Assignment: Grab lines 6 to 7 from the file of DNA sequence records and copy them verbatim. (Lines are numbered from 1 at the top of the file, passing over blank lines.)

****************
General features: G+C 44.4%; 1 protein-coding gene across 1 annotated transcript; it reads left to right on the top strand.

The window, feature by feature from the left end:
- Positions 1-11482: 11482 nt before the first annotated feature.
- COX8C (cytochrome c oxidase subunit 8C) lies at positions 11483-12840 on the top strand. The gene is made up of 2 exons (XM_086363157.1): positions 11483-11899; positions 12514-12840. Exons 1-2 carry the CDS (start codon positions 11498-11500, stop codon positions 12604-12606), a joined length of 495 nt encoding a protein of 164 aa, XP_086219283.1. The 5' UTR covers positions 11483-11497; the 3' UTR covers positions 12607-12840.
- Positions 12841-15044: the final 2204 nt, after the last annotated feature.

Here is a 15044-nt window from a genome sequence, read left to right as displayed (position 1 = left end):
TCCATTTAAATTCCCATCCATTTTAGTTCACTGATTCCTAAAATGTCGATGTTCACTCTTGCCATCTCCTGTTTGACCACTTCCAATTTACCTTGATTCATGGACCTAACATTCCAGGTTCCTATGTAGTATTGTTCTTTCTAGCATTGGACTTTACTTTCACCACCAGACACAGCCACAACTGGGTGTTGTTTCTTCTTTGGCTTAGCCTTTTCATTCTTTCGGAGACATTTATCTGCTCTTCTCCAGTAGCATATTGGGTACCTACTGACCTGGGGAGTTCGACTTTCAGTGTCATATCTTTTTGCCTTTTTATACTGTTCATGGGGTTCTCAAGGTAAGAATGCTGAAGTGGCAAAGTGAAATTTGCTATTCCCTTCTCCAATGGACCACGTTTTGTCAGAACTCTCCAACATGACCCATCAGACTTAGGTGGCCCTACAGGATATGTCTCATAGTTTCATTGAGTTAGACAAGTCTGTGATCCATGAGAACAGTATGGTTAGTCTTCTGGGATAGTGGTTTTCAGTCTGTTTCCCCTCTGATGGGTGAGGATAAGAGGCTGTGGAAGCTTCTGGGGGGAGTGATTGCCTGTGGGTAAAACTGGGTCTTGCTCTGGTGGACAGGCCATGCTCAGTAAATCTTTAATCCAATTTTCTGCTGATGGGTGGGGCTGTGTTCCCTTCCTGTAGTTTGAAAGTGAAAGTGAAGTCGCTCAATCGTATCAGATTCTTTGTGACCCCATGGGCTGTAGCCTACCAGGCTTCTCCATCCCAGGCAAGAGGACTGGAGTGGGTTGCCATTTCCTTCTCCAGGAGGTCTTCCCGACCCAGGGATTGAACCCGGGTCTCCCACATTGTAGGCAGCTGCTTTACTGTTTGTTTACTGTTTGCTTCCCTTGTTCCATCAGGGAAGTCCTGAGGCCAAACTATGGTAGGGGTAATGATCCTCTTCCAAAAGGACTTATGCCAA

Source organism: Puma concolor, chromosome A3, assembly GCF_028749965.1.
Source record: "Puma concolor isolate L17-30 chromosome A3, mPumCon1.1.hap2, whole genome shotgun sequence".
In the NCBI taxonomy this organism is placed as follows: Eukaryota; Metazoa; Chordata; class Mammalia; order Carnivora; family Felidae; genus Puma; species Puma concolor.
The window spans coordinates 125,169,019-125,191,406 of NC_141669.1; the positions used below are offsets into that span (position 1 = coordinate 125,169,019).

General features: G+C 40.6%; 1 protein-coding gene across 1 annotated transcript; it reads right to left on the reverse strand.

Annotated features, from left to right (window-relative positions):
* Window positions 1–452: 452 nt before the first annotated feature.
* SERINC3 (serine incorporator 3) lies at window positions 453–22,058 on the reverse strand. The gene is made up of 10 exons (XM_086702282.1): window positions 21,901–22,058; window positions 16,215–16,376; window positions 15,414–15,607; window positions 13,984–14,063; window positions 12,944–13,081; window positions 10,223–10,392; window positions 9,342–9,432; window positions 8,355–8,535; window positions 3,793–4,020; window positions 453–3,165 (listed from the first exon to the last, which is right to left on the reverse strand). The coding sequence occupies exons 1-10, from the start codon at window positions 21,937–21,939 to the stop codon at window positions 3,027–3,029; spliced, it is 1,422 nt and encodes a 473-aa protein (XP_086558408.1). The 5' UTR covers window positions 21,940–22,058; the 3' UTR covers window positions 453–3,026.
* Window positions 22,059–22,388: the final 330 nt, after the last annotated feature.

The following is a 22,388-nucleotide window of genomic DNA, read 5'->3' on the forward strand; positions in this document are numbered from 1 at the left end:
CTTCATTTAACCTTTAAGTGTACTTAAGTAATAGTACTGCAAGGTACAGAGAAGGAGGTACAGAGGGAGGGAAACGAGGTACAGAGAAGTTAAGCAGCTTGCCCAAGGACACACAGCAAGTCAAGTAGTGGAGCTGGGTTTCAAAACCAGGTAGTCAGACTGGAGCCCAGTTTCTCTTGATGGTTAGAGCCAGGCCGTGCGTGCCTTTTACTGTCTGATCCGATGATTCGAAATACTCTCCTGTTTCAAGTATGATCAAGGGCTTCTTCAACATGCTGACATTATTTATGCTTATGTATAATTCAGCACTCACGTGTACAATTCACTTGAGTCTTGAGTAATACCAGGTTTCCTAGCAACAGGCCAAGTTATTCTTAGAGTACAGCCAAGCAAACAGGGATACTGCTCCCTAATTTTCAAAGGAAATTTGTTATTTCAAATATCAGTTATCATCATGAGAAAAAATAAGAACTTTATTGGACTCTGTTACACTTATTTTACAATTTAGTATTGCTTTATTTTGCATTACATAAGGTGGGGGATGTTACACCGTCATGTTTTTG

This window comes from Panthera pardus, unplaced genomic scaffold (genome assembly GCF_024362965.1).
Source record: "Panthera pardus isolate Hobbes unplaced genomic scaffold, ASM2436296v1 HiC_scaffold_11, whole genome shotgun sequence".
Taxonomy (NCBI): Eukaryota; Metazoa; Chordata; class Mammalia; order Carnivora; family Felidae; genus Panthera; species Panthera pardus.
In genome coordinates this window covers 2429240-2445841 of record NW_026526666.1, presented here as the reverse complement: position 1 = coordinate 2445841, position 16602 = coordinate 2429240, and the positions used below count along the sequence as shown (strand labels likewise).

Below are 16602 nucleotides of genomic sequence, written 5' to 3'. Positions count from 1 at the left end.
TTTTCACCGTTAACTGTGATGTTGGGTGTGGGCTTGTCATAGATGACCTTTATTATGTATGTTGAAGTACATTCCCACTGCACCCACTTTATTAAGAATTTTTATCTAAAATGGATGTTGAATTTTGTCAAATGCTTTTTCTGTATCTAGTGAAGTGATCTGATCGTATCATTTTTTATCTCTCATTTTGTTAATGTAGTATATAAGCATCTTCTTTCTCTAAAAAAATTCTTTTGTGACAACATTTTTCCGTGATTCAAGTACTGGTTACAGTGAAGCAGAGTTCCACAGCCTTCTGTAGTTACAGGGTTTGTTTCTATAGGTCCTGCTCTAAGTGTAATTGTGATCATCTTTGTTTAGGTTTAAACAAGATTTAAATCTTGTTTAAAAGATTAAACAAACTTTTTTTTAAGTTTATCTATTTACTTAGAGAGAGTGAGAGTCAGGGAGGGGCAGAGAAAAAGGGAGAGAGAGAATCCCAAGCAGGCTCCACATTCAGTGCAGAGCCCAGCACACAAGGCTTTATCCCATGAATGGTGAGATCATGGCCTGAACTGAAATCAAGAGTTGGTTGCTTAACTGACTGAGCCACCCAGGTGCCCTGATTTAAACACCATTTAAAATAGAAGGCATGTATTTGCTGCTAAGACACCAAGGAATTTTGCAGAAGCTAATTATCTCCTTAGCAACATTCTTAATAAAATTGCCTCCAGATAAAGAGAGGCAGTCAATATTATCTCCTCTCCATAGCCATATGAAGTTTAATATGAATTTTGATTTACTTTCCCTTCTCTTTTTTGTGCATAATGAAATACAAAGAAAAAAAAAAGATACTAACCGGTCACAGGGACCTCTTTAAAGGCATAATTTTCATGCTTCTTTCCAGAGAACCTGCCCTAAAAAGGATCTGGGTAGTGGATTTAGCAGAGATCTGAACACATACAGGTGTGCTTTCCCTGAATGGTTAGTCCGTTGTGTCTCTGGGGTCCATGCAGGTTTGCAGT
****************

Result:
Here is a 15044-nt window from a genome sequence, read left to right as displayed (position 1 = left end):
TCCATTTAAATTCCCATCCATTTTAGTTCACTGATTCCTAAAATGTCGATGTTCACTCTTGCCATCTCCTGTTTGACCACTTCCAATTTACCTTGATTCATGGACCTAACATTCCAGGTTCCTATGTAGTATTGTTCTTTCTAGCATTGGACTTTACTTTCACCACCAGACACAGCCACAACTGGGTGTTGTTTCTTCTTTGGCTTAGCCTTTTCATTCTTTCGGAGACATTTATCTGCTCTTCTCCAGTAGCATATTGGGTACCTACTGACCTGGGGAGTTCGACTTTCAGTGTCATATCTTTTTGCCTTTTTATACTGTTCATGGGGTTCTCAAGGTAAGAATGCTGAAGTGGCAAAGTGAAATTTGCTATTCCCTTCTCCAATGGACCACGTTTTGTCAGAACTCTCCAACATGACCCATCAGACTTAGGTGGCCCTACAGGATATGTCTCATAGTTTCATTGAGTTAGACAAGTCTGTGATCCATGAGAACAGTATGGTTAGTCTTCTGGGATAGTGGTTTTCAGTCTGTTTCCCCTCTGATGGGTGAGGATAAGAGGCTGTGGAAGCTTCTGGGGGGAGTGATTGCCTGTGGGTAAAACTGGGTCTTGCTCTGGTGGACAGGCCATGCTCAGTAAATCTTTAATCCAATTTTCTGCTGATGGGTGGGGCTGTGTTCCCTTCCTGTAGTTTGAAAGTGAAAGTGAAGTCGCTCAATCGTATCAGATTCTTTGTGACCCCATGGGCTGTAGCCTACCAGGCTTCTCCATCCCAGGCAAGAGGACTGGAGTGGGTTGCCATTTCCTTCTCCAGGAGGTCTTCCCGACCCAGGGATTGAACCCGGGTCTCCCACATTGTAGGCAGCTGCTTTACTGTTTGTTTACTGTTTGCTTCCCTTGTTCCATCAGGGAAGTCCTGAGGCCAAACTATGGTAGGGGTAATGATCCTCTTCCAAAAGGACTTATGCCAA